03/05/2012 02:18 pm ET Updated May 05, 2012

What The Bachelor Says About Women and Modern-Day Relationships

There was a time when I allowed myself to believe in the sincerity of shows like The Bachelor. Though exaggerated, the process occasionally worked, and the series satisfied my voyeuristic curiosity. I may not have liked the contestants, understood why they adhered to such unconventional romantic arrangements, or kept a straight face when they repeatedly mentioned "taking things to the next level," but part of me wanted to see it through. I suppose my naiveté paralleled the sentiments of those candidates, each of whom cast aside real life commitments for the chance of finding meaningful love... on TV.

Most people decry the ABC series for promising lasting relationships when an embarrassing few outlast production, but I'm more interested in the way the show depicts women in relationships. It may be a television show based on unrealistic expectations, but it's one of the more longstanding and popular; something about it resonates among audiences, primarily comprised of women, which is curious when one considers how terribly female contestants are portrayed.

Though I'm still watching, fanciful Monday nights with friends and popcorn are long gone. I increasingly find myself screaming at my television like a crazed contestant on the show. It's bad enough that we've had to watch the women whittle away over the years, now tiny in all regions except one, but the show reinforces more than physical stereotypes.

They begin with group dynamics. Female contestants on The Bachelor emote and bicker more than their male counterparts on The Bachelorette; drama is elevated, and the women rarely get along as seamlessly as the men. And who can forget those cringeworthy goodbyes between Bachelors and the women they send packing? Mascara-stained cheeks and "woe is me" speeches reinforce certain stereotypes about women: we fall hard; we fall fast; we are devastated whenever a relationship ends; and we're all certifiably insane.

The Bachelor, meanwhile, returns to the rose ceremony where a bevy of women awaits, one of them holding his next glass of champagne. Even when women wield the choosing power on The Bachelorette, imbalances persist. The woman always appears more emotional throughout the process; she's also more likely to get played by her contestants. Although Ben has chosen to date a manipulative woman on the current season, the Bachelors rarely contend with disingenuous contestants, whereas recent Bachelorettes have confronted too many scheming men to count (Wes, Justin, Frank and who could forget Bentley?).

Although she still controls her fate, she rarely, if ever, insists that the man of her choosing relocate to wherever she lives. Not only does she refrain from insisting on it; she never even mentions it, whereas the Bachelor spends approximately half of his conversations with his suitors discussing whether or not they would be willing to move for him. Express doubt and risk getting voted off the island.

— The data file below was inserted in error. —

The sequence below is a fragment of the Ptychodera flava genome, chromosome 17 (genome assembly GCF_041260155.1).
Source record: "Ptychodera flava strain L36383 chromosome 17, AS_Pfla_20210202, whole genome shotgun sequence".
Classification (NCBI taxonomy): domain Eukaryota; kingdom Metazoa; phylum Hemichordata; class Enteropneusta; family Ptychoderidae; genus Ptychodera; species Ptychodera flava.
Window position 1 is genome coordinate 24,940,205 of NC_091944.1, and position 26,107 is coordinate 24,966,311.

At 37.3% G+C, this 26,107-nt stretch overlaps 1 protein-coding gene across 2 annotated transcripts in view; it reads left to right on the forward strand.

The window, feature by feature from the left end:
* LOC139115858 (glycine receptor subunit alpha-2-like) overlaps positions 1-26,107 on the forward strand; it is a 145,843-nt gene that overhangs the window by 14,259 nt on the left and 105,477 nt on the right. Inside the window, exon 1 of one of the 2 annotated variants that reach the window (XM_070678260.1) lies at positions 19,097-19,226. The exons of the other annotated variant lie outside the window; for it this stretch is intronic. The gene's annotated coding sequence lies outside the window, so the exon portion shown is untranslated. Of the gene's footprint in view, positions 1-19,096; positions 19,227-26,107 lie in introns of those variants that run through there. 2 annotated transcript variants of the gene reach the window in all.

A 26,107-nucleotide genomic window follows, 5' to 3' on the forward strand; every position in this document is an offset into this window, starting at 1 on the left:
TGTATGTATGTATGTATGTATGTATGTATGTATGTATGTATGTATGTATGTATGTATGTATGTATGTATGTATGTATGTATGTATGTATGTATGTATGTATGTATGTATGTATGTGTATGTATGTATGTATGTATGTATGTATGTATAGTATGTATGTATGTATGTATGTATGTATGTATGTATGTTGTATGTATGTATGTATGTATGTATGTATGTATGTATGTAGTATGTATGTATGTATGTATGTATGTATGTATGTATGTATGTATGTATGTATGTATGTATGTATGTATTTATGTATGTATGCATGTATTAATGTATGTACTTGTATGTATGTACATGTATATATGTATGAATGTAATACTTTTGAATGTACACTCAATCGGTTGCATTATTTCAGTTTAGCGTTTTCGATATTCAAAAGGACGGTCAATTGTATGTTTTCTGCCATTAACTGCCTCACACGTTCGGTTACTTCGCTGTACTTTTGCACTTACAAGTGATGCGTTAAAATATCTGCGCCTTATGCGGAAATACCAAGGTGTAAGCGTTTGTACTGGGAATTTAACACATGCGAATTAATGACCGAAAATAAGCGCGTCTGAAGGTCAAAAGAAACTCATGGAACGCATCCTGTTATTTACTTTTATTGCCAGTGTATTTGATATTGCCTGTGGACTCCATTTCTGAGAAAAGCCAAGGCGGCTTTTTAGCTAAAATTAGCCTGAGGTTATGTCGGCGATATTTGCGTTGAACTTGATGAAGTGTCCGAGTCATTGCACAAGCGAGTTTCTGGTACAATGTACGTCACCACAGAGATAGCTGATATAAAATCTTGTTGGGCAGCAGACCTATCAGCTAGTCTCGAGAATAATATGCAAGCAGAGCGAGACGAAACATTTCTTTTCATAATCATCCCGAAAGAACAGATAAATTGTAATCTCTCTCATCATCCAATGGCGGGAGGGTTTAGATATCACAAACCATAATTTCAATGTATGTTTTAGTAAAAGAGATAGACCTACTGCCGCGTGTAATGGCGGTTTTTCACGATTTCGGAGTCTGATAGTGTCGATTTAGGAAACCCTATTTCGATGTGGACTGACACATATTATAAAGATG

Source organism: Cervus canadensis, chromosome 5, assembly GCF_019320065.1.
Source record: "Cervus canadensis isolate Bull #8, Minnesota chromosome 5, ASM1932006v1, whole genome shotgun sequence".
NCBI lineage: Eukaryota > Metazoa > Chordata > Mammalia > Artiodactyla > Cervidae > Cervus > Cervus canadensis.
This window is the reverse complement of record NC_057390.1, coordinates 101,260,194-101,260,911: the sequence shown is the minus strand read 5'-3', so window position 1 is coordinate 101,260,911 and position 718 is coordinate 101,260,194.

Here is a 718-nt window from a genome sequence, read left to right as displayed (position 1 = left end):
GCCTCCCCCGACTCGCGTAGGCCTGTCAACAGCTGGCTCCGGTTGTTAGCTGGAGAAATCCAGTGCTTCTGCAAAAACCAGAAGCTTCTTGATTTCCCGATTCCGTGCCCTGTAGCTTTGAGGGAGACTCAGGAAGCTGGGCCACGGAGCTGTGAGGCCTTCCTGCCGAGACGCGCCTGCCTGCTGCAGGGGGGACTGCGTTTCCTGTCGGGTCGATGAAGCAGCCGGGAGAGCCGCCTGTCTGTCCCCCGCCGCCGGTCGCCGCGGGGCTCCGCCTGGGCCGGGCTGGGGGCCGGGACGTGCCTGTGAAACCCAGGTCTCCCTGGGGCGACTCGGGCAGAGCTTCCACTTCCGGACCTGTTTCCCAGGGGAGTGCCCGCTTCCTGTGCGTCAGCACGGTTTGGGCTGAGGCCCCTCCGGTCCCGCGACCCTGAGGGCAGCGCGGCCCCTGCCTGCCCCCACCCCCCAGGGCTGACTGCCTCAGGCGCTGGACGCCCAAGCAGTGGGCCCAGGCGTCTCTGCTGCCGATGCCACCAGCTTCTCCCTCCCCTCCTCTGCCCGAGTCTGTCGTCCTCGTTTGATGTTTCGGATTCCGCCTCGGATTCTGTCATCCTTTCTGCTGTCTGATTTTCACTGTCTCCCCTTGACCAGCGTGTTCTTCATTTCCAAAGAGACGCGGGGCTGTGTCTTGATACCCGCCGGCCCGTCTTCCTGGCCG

In reviewing successful relationships (those lasting more than a few months) stemming from the past five or six seasons, I note the following:

The Bachelor
1. Andy proposed to Tessa, and she moved to Hawaii where he was stationed.
2. Jason and Molly got engaged, and she moved to Seattle where he lived.
3. Jake and Vienna both moved to LA.
4. Brad unsuccessfully tried to convince Emily to move to his hometown of Austin, so they broke up.

The Bachelorette
1. Jillian chose Ed and moved to Chicago, where he lived.
2. Ali chose Roberto, and they both relocated to San Diego.
3. Ashley chose JP and moved to where he lived, New York City.

In some ways these "findings" are unsurprising. Men traditionally dictated where they and their partners lived; many still do. What's unique about this show, however, is that the arrangement affords one person excessive power over his or her relationships. The Bachelor or Bachelorette theoretically possesses the upper hand, but the Bachelorette never gets there.

That women come off looking so bad is particularly puzzling when one considers that the show's longstanding success depends on maintaining the loyalty of female viewers. Why do professional women like myself continue to watch the show? Your guess is as good as mine, although I'd like to think that we're holding out hope for a level playing field.

At least during the upcoming season of The Bachelorette, filming occurs on Emily Maynard's home turf. For the first time in series history, producers are digressing from LA-based production. Well done, Emily. Well done.